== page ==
Helen McCluskey’s first year as president and chief executive officer of The Warnaco Group Inc. got off to a less than rousing start.

This story first appeared in the May 4, 2012 issue of WWD. Subscribe Today.

Buffeted by weakness in South Korea and Europe, and a double-digit decline in its Calvin Klein Jeans business for women, the New York-based firm saw net income for the first quarter ended March 31 drop 18.4 percent to $35.9 million, or 86 cents a diluted share, from $44 million, or 97 cents, in the year-ago quarter. Adjusted EPS was 90 cents, below the consensus estimate of 92 cents expected by Wall Street.

Revenues receded 7 percent to $615.5 million from $662.2 million a year ago and were nearly $40 million below the consensus estimate of $654.1 million. Gross margin dropped to 36.4 percent of sales from 36.9 percent. Sportswear sales declined 11.4 percent to $300.8 million while swimwear fell 9.7 percent to $91.9 million. Intimate apparel managed a 0.9 percent increase to $222.9 million. Direct-to-consumer operations added 39,000 square feet of retail space during the quarter, allowing sales in that area to grow 7 percent despite a 2 percent decline in same-store sales, all of it attributable to declines in Korea.

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Operating income slipped slightly in intimate apparel and rose 5.5 percent in swimwear but dropped nearly two-thirds in sportswear, Warnaco’s largest business, to $13.6 million.

Pointing out that earnings, unlike sales, were on par with the company’s plan, McCluskey reported that revenues in the quarter were up 3 percent for Calvin Klein Underwear but down 11 percent for Calvin Klein Jeans, with women’s jeans bearing the brunt of the slip. Offsetting declines in Korea, business in China moved up 30 percent on top of a 50 percent gain a year ago.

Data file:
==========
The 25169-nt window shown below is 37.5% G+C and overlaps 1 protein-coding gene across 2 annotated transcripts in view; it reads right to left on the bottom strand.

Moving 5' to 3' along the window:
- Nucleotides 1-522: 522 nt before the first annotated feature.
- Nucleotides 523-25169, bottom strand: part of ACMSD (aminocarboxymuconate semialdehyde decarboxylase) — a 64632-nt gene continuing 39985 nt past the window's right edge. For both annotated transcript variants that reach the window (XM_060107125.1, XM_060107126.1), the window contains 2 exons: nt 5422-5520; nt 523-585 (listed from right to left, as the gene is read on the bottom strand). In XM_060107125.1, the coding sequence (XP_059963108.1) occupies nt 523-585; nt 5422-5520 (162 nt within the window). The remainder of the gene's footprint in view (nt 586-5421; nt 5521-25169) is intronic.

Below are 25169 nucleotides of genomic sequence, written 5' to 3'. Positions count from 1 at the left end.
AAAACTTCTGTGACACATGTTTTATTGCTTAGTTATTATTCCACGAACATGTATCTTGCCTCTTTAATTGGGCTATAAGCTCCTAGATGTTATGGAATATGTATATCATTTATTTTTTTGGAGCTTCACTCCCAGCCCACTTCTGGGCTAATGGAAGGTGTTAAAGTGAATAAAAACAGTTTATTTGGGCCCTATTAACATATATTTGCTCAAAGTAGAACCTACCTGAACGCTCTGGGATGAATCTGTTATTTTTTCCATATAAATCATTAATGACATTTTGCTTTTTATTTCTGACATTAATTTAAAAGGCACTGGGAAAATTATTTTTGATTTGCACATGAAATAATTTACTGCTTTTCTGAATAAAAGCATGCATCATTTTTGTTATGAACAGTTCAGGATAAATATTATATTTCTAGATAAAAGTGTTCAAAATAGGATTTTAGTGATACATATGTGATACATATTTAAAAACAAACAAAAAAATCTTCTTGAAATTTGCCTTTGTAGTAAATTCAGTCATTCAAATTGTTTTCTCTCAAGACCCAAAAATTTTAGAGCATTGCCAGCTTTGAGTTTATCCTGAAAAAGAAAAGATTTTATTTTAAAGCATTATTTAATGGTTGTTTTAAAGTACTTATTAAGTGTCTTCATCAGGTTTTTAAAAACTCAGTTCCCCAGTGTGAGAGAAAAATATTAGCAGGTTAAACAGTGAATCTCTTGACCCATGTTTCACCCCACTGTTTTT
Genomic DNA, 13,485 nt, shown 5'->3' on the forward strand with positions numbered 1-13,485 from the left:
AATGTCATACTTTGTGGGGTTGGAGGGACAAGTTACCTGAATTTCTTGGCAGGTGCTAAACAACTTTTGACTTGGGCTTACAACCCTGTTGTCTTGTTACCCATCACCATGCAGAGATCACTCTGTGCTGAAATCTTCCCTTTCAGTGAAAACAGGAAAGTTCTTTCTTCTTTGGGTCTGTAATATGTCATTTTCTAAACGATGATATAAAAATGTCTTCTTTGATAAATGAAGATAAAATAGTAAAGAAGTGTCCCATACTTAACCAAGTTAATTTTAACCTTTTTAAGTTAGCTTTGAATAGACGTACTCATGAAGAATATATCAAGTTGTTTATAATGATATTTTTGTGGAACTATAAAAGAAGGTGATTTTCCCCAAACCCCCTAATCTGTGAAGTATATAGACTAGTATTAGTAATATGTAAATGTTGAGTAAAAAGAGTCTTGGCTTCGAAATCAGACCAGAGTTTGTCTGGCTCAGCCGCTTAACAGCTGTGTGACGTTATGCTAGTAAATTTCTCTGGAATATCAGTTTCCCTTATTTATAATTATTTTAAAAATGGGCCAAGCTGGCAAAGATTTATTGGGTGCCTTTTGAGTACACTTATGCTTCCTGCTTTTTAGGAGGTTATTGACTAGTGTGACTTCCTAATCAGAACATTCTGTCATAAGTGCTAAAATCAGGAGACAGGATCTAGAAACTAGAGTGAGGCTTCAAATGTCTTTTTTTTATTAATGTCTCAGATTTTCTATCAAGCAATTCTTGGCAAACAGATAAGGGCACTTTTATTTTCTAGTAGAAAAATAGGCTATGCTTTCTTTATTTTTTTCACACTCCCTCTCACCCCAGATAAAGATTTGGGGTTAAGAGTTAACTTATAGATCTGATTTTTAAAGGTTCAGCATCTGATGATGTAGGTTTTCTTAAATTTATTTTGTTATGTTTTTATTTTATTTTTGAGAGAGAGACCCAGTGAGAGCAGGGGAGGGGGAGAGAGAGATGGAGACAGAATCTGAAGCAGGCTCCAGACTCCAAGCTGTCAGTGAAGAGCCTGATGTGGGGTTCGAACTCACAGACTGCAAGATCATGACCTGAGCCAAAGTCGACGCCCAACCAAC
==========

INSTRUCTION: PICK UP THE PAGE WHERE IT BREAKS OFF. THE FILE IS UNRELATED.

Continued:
“We had anticipated a year-over-year decline in net revenues in the quarter due to planned reductions to value retailers and the impact of fluctuations in foreign currency exchange rates,” McCluskey said. “However, more challenging market conditions in Europe, higher markdowns in U.S. sportswear and softer than expected comparable-store sales in our owned retail stores, particularly in Korea, resulted in net revenues below our plan.”

During a late afternoon conference call, she told analysts, “Some of the shortfall was due to macro elements…and some was caused by our own underperformance, as we saw in our jeans business, particularly in women’s.” She noted that the recent appointment of Karyn Hillman as chief merchandising officer for Calvin Klein Jeans and Jeans Accessories and the promotion of Mark Whyman to chief commercial officer for Warnaco’s global Calvin Klein business “will address both near- and long-term needs in these areas.” Both Hillman and Whyman report directly to McCluskey.

The company reduced guidance for the fiscal year and now expects adjusted EPS of between $4 and $4.25, down from between $4.20 and $4.45. Revenues are budgeted to be flat to up 2 percent, below the 4 to 6 percent range provided in February.

Lawrence Rutkowski, chief financial officer, said that Warnaco this year would be a “second-half story,” with improvement expected in nearly all financial metrics during the back half of the year. Revenues and earnings for the second quarter are expected to decline.

Warnaco shares Thursday were down $2.12, or 4 percent, to $51.13 in New York Stock Exchange trading and unchanged in after-hours transactions following the release of results.

In addition to Calvin Klein Jeans and Underwear, Warnaco designs and markets Chaps men’s wear, Speedo swimwear and Olga innerwear, as well as other brands.

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